Kathmandu: Japan has granted USD 7.7 million to help Nepal reduce poverty and child malnutrition.
The Japan Fund for Poverty Reduction has granted the amount for three projects which will be administered by the Asian Development Bank (ADB).
The ADB has teamed up with the government of Japan and government of Nepal to help reduce child malnutrition, develop new livelihood opportunity for the poor and provide greater access to clean energy for poor rural woman through the grant assistance, Manila-based bank said in a statement.
"ADB is very much pleased to work with the governments of Nepal and Japan on these projects which are targeted at benefiting the most vulnerable and often excluded groups in Nepalese society – women, children and extremely poor," said
Barry Hitchcock, ADB's Country Director for Nepal while launching the projects in Kathmandu on Monday.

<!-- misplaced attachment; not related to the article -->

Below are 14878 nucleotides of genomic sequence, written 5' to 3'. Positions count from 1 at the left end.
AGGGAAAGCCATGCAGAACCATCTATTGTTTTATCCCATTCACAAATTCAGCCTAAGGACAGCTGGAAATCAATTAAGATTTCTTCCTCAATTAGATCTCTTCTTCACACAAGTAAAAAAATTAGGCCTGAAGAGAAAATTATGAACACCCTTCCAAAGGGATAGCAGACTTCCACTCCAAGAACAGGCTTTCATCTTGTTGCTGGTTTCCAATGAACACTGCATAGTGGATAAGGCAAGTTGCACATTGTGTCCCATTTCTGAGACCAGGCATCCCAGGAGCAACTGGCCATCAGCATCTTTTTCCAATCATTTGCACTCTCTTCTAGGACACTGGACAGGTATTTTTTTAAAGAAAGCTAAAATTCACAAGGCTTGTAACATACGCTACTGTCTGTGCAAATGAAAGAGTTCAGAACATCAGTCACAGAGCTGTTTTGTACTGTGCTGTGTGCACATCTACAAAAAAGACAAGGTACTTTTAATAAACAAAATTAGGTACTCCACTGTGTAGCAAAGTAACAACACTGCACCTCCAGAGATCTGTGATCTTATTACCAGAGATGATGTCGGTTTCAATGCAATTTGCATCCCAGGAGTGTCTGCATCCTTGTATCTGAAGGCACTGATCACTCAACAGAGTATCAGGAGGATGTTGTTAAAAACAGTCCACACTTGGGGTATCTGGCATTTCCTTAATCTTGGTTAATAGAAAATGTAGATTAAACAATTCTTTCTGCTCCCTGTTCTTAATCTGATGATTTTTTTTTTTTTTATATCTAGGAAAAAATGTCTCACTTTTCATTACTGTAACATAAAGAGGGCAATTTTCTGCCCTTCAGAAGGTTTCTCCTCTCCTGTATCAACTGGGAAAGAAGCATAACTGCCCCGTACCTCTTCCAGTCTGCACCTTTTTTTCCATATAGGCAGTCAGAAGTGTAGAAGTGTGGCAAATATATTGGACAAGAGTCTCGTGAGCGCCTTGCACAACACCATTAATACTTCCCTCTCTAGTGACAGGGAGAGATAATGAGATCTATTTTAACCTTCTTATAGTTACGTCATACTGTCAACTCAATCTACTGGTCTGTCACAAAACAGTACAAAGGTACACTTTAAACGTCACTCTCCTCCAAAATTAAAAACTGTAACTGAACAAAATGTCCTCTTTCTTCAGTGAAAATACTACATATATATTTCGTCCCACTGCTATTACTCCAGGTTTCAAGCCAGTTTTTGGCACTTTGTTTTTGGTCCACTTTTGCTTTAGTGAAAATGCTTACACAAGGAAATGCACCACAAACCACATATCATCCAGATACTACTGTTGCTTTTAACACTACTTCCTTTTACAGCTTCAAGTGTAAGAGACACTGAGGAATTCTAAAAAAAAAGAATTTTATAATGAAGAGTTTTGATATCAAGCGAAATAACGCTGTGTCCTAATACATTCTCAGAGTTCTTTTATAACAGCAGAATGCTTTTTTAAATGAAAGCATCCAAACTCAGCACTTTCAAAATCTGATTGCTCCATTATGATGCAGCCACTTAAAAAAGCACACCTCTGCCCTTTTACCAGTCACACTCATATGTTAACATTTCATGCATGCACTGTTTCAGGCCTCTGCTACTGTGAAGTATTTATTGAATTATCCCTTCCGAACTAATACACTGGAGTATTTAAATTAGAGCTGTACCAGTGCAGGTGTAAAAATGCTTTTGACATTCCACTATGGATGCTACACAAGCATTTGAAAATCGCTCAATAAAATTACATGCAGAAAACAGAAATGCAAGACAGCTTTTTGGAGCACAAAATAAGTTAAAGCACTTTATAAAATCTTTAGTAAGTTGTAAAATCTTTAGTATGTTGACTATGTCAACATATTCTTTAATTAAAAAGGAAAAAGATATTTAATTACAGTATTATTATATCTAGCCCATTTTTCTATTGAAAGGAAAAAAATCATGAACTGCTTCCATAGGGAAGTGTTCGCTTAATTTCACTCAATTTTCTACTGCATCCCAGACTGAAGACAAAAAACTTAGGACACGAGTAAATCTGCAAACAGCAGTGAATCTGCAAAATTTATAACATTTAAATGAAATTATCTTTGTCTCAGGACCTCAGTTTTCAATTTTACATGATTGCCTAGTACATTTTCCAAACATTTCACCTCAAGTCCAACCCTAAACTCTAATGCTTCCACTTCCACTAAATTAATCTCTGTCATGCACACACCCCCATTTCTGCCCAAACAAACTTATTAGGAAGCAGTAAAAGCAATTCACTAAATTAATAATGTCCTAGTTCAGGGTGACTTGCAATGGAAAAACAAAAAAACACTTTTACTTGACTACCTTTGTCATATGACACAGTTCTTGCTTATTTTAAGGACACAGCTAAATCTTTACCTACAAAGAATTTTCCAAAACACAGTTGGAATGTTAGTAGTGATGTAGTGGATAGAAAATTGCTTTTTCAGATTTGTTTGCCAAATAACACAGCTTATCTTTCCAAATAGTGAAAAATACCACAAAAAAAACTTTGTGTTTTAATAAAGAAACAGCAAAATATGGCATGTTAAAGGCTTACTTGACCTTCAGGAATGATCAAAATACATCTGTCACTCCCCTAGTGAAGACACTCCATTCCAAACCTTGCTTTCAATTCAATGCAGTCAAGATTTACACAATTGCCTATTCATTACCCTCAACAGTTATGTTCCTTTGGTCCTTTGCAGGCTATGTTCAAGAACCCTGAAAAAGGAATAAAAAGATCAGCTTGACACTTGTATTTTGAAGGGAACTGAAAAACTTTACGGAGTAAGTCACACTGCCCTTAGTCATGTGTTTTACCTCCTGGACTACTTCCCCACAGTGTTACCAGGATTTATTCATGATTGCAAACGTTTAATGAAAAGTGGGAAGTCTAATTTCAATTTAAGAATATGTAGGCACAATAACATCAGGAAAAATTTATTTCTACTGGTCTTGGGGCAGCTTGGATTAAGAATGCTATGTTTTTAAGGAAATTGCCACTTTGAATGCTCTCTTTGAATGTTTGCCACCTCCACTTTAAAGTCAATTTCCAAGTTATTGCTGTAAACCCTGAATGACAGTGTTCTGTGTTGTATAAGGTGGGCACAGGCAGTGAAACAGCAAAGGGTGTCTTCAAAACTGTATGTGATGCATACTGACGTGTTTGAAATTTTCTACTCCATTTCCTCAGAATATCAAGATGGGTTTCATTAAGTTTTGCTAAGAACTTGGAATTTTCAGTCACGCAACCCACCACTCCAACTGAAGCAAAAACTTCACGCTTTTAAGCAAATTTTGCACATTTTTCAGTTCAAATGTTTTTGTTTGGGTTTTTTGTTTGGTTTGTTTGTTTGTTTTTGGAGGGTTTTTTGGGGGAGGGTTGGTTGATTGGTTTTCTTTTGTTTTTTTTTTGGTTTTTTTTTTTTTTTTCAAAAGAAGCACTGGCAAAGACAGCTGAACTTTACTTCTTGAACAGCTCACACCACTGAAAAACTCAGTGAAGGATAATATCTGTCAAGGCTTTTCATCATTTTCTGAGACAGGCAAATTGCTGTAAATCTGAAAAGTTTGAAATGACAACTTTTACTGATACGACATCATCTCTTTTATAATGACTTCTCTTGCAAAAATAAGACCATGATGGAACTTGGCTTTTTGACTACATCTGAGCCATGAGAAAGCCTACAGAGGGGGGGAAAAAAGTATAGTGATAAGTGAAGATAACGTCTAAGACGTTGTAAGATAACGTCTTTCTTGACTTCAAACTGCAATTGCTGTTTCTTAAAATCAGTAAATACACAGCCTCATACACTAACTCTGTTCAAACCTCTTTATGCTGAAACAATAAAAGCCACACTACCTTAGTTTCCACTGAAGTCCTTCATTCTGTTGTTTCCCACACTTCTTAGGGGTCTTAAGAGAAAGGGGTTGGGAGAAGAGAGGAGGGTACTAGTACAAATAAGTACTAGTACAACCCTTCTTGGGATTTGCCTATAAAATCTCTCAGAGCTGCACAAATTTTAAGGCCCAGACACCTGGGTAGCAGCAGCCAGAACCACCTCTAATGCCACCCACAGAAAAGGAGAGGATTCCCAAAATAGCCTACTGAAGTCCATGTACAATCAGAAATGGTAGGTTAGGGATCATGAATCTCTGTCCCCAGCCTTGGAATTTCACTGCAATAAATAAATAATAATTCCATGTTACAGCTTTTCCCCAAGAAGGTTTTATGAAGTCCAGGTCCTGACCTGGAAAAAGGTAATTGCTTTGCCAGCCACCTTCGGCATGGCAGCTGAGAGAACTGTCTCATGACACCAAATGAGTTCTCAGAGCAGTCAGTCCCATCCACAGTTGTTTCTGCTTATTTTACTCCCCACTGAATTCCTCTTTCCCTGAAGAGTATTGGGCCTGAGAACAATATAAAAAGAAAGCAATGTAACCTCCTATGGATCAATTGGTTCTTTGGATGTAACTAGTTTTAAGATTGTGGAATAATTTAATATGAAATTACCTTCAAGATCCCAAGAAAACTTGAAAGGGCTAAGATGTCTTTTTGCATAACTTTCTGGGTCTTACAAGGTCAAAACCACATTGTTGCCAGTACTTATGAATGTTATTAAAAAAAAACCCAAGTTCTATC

The first project - "Reducing Child Malnutrition through Social Protection" - will help Nepal improve planning and delivery of its social protection programme aiming to enhance effectiveness in the delivery of recently released child grants so as to contribute to the reducing the country's stubbornly high levels of child malnutrition, ADB said.
The Support for Target and Sustainable Development Programme for Highly Marginalised Groups project will provide assistance to develop livelihood opportunities and improve income in some of Nepal's most disadvantaged communities.
The third project Improving Gender Inclusive Access to Clean and Renewable Energy in Bhutan Nepal and Sri Lanka Project will promote greater access to clean energy for poor rural women in South Asia.
In his remarks Japanese Ambassador to Nepal Tatsuo Mizuno said despite the heart breaking incidents of earthquake and tsunami in Japan that claimed at least 15,000 lives, Japan government will continue to provide support to Nepal government in various areas including poverty alleviation.
Responding to the media reports regarding the controversial Chinese NGO (APEC Foundation)'s plan to provide USD 3 billion assistance to develop Lumbini area, the birth place of Lord Buddha, Mizuno said "development of Lumbini should be implemented steadily and carefully in close coordination with all stakeholders including Asian Development Bank and local people of the area.
"Japan has been fully supporting the development of Lumbini," the master plan of which was drawn by world famous Japanese architect Kenzo Tange in 1978, he said.